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Written Submition of Presentation on

Freedom of Speech and Expression under Article 19(1) (a)


As Interpreted By the Supreme Court in
Bennett Coleman & Co. and ors v. Union of India and ors.

:Presented By:
Mohit Jain
M.B.A.- M.B.L. Semester I
National Law University, Jodhpur.

:Submitted For Consideration To:


Prof. M.S.Rajpurohit
Faculty in Charge, Constitutional Governance
National Law University, Jodhpur.
:INTRODUCTION:

As a part of the continuous assessment requirements, I have been


assigned a task to present the famous newspaper’s case where the
supreme court of India through a bench of five learned judges viz. S.M.
Sikri C.J., K.K. Mathew, M.H. Beg, P.Jagmohan Reddy, and A.N. Ray J.J.
laid down a landmark judgment on the issue of Freedom of Speech and
Expression as granted by Article 19(1)(a) of the Constitution of India. The
case (Bennett Coleman & Co. and ors. V. Union of India & ors.) was
decided on October 30, 1972.

In the following paragraphs, I have made an honest attempt to offer


an explanation to the Freedom of Speech and Expression as granted by
Article 19(1)(a) of the Constitution of India and to correlate it with the
deliberations on it carried out by the respected judges while deciding the
case.

THE CRUX OF ARTICLE 19(1)(a)

The article is read as follows:


19. Protection of certain rights regarding freedom of speech,
etc.- (1) All citizens shall have the right-
(a) to freedom of speech and expression; ……

The article secures to EVERY CITIZEN freedom of speech and


expression. It means right to express one’s convictions and opinions
freely by words of mouth, writing, printing or any other communicable
mode. This freedom is the very basic feature of democracy as it allows
the exercise of appeal to reason which is a greatly attached attribute of
any democracy.

The Supreme Court of India, very early, in Romesh Thappar v.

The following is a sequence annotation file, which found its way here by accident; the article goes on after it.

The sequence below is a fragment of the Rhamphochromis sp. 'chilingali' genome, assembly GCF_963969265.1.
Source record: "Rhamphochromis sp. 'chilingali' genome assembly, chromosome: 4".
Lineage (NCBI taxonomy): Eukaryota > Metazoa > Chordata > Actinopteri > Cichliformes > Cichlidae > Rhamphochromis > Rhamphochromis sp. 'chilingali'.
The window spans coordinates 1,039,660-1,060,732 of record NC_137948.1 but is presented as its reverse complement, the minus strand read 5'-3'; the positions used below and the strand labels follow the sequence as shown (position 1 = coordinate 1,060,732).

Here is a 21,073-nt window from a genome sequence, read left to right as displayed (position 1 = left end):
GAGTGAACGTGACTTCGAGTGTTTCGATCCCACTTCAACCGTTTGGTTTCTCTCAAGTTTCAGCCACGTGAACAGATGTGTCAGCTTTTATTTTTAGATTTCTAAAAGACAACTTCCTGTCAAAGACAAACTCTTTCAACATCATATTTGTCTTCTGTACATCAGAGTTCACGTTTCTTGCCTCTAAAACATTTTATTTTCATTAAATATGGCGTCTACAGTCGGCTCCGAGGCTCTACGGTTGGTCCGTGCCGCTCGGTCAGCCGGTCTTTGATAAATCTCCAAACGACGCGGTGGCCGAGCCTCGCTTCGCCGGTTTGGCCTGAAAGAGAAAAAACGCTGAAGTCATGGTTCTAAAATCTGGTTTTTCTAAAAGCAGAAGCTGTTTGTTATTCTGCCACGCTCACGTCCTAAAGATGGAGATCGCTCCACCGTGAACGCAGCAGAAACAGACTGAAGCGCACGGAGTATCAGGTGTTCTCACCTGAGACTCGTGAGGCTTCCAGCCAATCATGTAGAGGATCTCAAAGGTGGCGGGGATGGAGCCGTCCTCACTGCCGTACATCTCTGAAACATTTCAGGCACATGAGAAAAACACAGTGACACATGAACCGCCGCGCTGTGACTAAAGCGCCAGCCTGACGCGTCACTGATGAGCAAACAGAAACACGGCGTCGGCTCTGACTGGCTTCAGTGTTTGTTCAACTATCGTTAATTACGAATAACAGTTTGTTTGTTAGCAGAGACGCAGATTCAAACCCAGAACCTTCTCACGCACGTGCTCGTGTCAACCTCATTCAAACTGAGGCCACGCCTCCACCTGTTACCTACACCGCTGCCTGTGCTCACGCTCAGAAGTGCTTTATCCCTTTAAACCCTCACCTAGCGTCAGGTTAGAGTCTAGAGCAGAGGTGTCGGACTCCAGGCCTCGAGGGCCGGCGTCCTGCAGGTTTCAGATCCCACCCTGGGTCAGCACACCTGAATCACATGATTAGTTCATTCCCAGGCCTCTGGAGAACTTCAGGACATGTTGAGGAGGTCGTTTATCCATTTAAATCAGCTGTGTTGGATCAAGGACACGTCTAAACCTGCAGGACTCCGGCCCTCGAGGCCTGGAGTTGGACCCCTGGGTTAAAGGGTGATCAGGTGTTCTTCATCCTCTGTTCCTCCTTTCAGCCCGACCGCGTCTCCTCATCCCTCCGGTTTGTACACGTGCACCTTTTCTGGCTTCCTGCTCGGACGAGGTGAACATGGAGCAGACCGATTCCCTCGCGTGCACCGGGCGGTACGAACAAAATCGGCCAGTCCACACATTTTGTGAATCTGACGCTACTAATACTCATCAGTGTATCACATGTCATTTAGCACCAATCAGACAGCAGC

State of Madras recognized the importance of this freedom and Patanjali
Sastri, C.J. observed as follows:
“Freedom of speech and of press lay at the foundation of all the
democratic organizations, for without free political discussion no public
education, so essential for the proper functioning of the process of
popular government, is possible”

REASONS FOR HAVING FREEDOM OF SPEECH AND


EXPRESSION

Following are the basic objects for having the freedom of speech
and expression granted by the constitution in any democracy:

1. This freedom helps an individual to attain self-fulfillment.


2. This freedom assists in discovery of truth.
3. It provides participation to general public in governance.
4. It maintains balance between social stability and social change.

WHAT IS INCLUDED IN FREEDOM OF SPEECH AND EXPRESSION

The article expressly mentions only a broad freedom and does not
define what all is included in such a broad phrasal expression. From the
various case laws decided on the topic, we can list out some of the
ingredients of the article as follows:

1. Expression of one’s own convictions and opinions.


2. Expression by words of mouth, writing, printing, painting and any
other communicable mode.
3. Right to know.
4. Right to propagate ideas of others. (Freedom of Press)
5. Freedom of circulation.

AVAILABLE TO WHOM

The article 19(1) secures those freedoms which are available to the
citizens of India only. This follows that a foreigner having no citizenship of
India can not claim right under the article.

Another point to be noted is also that only the natural persons are
considered to be citizens and by that virtue, juristic persons like
companies and corporations can not claim rights under this article even
though they may be registered in India and having a status of domestic
company or corporation.

But in Bank Nationalization case, it was well decided that though


the company can not claim right under this article, its shareholders are
not robbed of this right merely because of their being associated in to one
common object body. If any state action seek to affect any right of the
company under the article in a manner as to have impact on the rights of
the members, the members can claim such rights.

RESTRICTIONS

Article 19(2) provides that for the following circumstances, the right
under article 19(1)(a) shall not be deemed to have been infringed by any
act of the state: